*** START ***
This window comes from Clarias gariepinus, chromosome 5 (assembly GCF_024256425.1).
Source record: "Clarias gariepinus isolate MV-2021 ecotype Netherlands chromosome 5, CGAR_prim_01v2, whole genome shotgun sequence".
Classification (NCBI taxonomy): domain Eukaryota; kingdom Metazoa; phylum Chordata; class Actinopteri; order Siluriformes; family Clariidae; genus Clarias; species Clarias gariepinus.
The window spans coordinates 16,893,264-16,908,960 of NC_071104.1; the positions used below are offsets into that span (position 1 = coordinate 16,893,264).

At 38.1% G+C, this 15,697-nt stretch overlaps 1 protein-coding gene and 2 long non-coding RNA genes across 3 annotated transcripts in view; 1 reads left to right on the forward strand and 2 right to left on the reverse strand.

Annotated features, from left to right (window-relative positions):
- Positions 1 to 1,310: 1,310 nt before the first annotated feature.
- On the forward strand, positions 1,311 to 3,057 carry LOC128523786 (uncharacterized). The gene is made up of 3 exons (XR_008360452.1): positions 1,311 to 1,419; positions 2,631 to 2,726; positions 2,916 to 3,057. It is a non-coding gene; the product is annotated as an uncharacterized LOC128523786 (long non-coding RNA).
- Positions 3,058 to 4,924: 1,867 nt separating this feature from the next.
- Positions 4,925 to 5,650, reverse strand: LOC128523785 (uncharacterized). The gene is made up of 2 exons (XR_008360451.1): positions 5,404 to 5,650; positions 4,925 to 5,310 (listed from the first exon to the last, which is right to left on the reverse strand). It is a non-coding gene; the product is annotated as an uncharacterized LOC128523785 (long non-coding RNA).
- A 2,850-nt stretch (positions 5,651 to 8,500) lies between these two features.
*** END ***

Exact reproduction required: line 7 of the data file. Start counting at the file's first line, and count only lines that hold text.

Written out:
- Positions 1 to 1,310: 1,310 nt before the first annotated feature.